The Health Risks of Secret Chemicals in Fragrances

Not So Sexy: The Health Risks of Secret Chemicals in Fragrances

notsexyThe Campaign for Safe Cosmetics would like to thank the following people for their review of sections of this report: Janet Gray, PhD, Vassar College; Russ Hauser, MD, ScD, MPH, Frederick Lee Hisaw Professor of Reproductive Physiology, Professor of Environmental and Occupational Epidemiology, Harvard School of Public Health and Professor of Obstetrics, Gynecology and Reproductive Biology Harvard Medical School; Ted Schettler, MD, MPH, Science and Environmental Health Network; and Anne C. Steinemann, PhD, Professor of Civil and Environmental Engineering, Professor of Public Affairs, University of Washington. Any errors or omissions in this report are the responsibility of the Campaign for Safe Cosmetics. Support for this project was provided by The As You Sow Foundation, The Jacob and Hilda Blaustein Fund, Johnson Family Foundation and The Richard and Rhoda Goldman Fund. Canadian product testing funding provided by Environmental Defence Canada.

A rose may be a rose. But that rose-like fragrance in your perfume may be something else entirely, concocted from any number of the fragrance industry’s 3,100 stock chemical ingredients, the blend of which is almost always kept hidden from the consumer.

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PERFUMES INVESTIGATION

AN INVESTIGATION OF CHEMICALS IN 36 EAUX DE TOILETTE AND EAUX DE PARFUM

FROM GREENPEACH.

perfume_toxic318810The goal of this investigation was to quantify the use of two groups of chemicals – phthalates and synthetic musks – in a random selection of perfume brands. Greenpeace commissioned a laboratory to test 36 brands of eau de toilette and eau de parfum for levels of the two chemical groups. The results confirm that some synthetic musks, most notably the polycyclic musks galaxolide (HHCB) and tonalide (AHTN), and some phthalates, especially diethyl phthalate (DEP), are widely used by the perfume industry. This suggests that regular use of perfumes could substantially contribute to individuals’ daily exposure to these chemicals, some of which have already been recorded as contaminants in blood and breast milk. Furthermore, there is increasing evidence of potential endocrine-disrupting properties for certain musk compounds. In this context, these results reinforce the need for legislation that will drive the replacement of hazardous substances with safer alternatives. The current development of new EU legislation on the manufacture and use of chemicals, known as REACH (Registration, Evaluation and Authorisation of Chemicals), provides the opportunity to set out requirements for such substitution as a vital contribution to protecting the public from exposure to hazardous chemicals.

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36 Perfumes carry ‘scent of Death

Greenpeace raises a stink over ‘dangerous’ perfumes

5504926”When you bought a gift for a loved one you didn’t expect that it would come with a dose of harmful chemicals. But by buying certain perfumes for Valentine’s day that’s exactly what you got,” said a spokesman for Greenpeace, the environmental group, last week.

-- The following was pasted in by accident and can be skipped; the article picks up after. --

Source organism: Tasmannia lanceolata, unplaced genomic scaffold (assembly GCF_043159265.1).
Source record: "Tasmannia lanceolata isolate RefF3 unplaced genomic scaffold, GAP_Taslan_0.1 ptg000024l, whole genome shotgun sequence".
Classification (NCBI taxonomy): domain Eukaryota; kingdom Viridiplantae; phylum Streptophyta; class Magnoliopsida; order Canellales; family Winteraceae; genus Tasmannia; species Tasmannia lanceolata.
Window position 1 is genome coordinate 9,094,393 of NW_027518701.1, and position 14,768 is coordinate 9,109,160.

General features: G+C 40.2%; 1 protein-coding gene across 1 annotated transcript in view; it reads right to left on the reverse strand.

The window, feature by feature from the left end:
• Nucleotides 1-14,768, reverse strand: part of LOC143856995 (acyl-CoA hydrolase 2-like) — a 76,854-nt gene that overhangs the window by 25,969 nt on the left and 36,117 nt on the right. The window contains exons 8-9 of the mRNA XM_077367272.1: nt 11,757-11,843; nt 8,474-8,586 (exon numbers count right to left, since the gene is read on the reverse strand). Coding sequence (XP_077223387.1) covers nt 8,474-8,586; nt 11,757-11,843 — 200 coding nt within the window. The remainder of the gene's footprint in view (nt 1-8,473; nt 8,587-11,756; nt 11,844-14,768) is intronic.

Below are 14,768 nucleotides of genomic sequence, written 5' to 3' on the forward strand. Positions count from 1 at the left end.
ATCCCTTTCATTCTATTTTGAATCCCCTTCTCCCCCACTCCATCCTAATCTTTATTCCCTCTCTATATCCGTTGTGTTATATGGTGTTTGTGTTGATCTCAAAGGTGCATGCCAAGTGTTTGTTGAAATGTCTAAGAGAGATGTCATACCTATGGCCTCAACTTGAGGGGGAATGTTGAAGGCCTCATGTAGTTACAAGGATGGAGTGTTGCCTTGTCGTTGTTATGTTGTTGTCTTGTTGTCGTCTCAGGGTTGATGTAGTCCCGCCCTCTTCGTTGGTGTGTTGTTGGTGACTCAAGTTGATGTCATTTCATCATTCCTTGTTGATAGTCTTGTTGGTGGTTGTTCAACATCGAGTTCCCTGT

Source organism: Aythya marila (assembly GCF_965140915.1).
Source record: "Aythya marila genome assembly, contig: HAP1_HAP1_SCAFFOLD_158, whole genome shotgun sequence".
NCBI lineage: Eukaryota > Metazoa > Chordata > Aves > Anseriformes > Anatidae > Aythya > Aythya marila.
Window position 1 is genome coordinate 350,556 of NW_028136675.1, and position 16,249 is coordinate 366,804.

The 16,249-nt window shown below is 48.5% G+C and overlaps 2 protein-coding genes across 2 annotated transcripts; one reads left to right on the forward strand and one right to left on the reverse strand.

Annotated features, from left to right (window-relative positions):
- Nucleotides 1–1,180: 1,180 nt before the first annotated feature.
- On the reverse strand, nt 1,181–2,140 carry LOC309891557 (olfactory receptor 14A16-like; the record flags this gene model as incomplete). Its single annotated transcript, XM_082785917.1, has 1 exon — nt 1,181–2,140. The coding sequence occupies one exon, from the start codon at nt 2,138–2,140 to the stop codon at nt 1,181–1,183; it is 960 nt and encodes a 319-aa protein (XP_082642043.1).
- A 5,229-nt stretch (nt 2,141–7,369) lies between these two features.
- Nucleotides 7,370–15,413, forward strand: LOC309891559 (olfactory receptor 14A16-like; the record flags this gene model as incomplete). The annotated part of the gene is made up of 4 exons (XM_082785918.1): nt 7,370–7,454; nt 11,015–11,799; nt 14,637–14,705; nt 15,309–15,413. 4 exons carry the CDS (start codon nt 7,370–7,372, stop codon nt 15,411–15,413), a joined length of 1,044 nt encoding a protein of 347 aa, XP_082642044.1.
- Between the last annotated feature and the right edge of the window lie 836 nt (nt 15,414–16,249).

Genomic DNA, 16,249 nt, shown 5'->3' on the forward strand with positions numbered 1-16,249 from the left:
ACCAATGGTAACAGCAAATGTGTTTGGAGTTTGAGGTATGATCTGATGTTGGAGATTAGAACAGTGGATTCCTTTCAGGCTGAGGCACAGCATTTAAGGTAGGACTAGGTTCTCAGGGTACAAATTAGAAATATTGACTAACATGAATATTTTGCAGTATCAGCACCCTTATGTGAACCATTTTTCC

The next time your boyfriend or girlfriend gives you perfume as a Valentine gift, think twice—he or she might be giving you a scent of “death.”

The environmental group Greenpeace said Monday that at least 36 well-known perfume brands contain chemicals that are hazardous to health and the environment.

At a press briefing at the Chicken Bacolod Restaurant in Quezon City, Francis de la Cruz, Greenpeace Southeast Asia toxics campaigner, said that phthalate esters and synthetic musks—two toxic man-made chemicals—are contained in several perfumes.

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400 Dangerous Lipsticks

Toxic_LipstickA new report lists over 400 popular shades of lipstick shown to contain higher than the average amount of lead, when examined by the U.S. government. While the FDA doesn’t mean to cause panic in your makeup bag, it’s pretty surprising to see some of the shades listed, I’ve owned a few of them in my lifetime—have you?

The latest findings are in response to inquiries made to the Food and Drug Administration, but none of them have been shown to contain a dangerous amount of lead, according to the FDA. Which is good news—since that favorite lipstick of yours is still considered safe to use, as these are reported to be trace levels according to the latest report.

All the FM GROUP products, based on herbal ingredients!

The lipstick brands that contain higher than the average amount of lead are:

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20 toxic ingredients to avoid

20 toxic ingredients to avoid when buying body care products and cosmetics.

systatika_kallyntikwnLabels on cosmetics and body care products are a tough code to crack. The industry is so shockingly unregulated that it’s usually impossible to trust the claims that manufacturers place on their products. A word such as “natural” can be used by anyone for anything. Even “organic” is misleading. Companies are supposed to use an organic label only if all ingredients are certified-organic, but they can also say it’s “made with organic” if it contains a minimum of 70 percent certified-organic ingredients. Regardless, 30 percent still leaves a lot of room for toxins.

The whole industry has a “innocent-till-proven-guilty” approach to ingredients. Unless a chemical used in beauty products is proven to cause harm to human health, it is classified as GRAS, or “generally recognized as safe.” This classification is upheld by the U.S. FDA and hardly has the best interests of consumers at heart.

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